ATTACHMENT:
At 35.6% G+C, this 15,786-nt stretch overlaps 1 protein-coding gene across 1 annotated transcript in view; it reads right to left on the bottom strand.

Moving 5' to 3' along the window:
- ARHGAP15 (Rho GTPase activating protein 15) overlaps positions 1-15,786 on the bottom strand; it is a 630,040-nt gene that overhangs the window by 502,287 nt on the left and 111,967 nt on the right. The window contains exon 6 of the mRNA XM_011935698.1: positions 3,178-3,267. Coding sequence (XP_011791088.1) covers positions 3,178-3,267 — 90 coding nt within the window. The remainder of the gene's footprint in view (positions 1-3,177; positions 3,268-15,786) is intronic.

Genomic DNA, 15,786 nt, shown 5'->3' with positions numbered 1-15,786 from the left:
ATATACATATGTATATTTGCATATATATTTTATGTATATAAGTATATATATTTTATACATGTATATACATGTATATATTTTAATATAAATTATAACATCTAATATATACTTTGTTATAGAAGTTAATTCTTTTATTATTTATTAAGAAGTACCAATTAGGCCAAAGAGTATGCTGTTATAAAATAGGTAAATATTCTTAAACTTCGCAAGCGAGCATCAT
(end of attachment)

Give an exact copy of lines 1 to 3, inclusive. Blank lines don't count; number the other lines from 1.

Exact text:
At 35.6% G+C, this 15,786-nt stretch overlaps 1 protein-coding gene across 1 annotated transcript in view; it reads right to left on the bottom strand.

Moving 5' to 3' along the window:
- ARHGAP15 (Rho GTPase activating protein 15) overlaps positions 1-15,786 on the bottom strand; it is a 630,040-nt gene that overhangs the window by 502,287 nt on the left and 111,967 nt on the right. The window contains exon 6 of the mRNA XM_011935698.1: positions 3,178-3,267. Coding sequence (XP_011791088.1) covers positions 3,178-3,267 — 90 coding nt within the window. The remainder of the gene's footprint in view (positions 1-3,177; positions 3,268-15,786) is intronic.